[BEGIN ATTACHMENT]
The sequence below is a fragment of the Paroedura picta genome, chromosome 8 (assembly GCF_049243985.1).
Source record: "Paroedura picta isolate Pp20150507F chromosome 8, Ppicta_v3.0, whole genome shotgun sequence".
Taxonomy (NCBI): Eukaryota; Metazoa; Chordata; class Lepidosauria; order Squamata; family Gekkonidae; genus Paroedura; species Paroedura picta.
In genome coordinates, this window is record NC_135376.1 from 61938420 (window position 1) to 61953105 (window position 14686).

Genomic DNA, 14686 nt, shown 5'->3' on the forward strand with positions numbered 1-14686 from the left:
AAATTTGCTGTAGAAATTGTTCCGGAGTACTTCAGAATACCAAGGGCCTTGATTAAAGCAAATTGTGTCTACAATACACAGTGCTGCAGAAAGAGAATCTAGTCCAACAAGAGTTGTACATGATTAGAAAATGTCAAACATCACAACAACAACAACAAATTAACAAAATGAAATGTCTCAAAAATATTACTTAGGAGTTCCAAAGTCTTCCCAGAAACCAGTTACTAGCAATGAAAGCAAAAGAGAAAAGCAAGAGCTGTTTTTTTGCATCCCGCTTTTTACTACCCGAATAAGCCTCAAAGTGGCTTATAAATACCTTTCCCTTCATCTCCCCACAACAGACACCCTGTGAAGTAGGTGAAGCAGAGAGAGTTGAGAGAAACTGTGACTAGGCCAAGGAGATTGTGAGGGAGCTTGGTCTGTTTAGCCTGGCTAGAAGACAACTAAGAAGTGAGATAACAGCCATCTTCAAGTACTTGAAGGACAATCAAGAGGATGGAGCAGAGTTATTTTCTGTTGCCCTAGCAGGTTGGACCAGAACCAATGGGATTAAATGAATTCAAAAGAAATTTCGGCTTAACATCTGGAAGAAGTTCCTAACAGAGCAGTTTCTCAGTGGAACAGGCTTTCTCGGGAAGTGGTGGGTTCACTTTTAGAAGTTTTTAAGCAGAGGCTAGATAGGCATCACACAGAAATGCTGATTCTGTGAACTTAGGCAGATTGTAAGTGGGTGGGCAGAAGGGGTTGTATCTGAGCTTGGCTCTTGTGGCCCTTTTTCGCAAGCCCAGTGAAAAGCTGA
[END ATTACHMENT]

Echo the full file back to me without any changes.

The sequence below is a fragment of the Paroedura picta genome, chromosome 8 (assembly GCF_049243985.1).
Source record: "Paroedura picta isolate Pp20150507F chromosome 8, Ppicta_v3.0, whole genome shotgun sequence".
Taxonomy (NCBI): Eukaryota; Metazoa; Chordata; class Lepidosauria; order Squamata; family Gekkonidae; genus Paroedura; species Paroedura picta.
In genome coordinates, this window is record NC_135376.1 from 61938420 (window position 1) to 61953105 (window position 14686).

Genomic DNA, 14686 nt, shown 5'->3' on the forward strand with positions numbered 1-14686 from the left:
AAATTTGCTGTAGAAATTGTTCCGGAGTACTTCAGAATACCAAGGGCCTTGATTAAAGCAAATTGTGTCTACAATACACAGTGCTGCAGAAAGAGAATCTAGTCCAACAAGAGTTGTACATGATTAGAAAATGTCAAACATCACAACAACAACAACAAATTAACAAAATGAAATGTCTCAAAAATATTACTTAGGAGTTCCAAAGTCTTCCCAGAAACCAGTTACTAGCAATGAAAGCAAAAGAGAAAAGCAAGAGCTGTTTTTTTGCATCCCGCTTTTTACTACCCGAATAAGCCTCAAAGTGGCTTATAAATACCTTTCCCTTCATCTCCCCACAACAGACACCCTGTGAAGTAGGTGAAGCAGAGAGAGTTGAGAGAAACTGTGACTAGGCCAAGGAGATTGTGAGGGAGCTTGGTCTGTTTAGCCTGGCTAGAAGACAACTAAGAAGTGAGATAACAGCCATCTTCAAGTACTTGAAGGACAATCAAGAGGATGGAGCAGAGTTATTTTCTGTTGCCCTAGCAGGTTGGACCAGAACCAATGGGATTAAATGAATTCAAAAGAAATTTCGGCTTAACATCTGGAAGAAGTTCCTAACAGAGCAGTTTCTCAGTGGAACAGGCTTTCTCGGGAAGTGGTGGGTTCACTTTTAGAAGTTTTTAAGCAGAGGCTAGATAGGCATCACACAGAAATGCTGATTCTGTGAACTTAGGCAGATTGTAAGTGGGTGGGCAGAAGGGGTTGTATCTGAGCTTGGCTCTTGTGGCCCTTTTTCGCAAGCCCAGTGAAAAGCTGA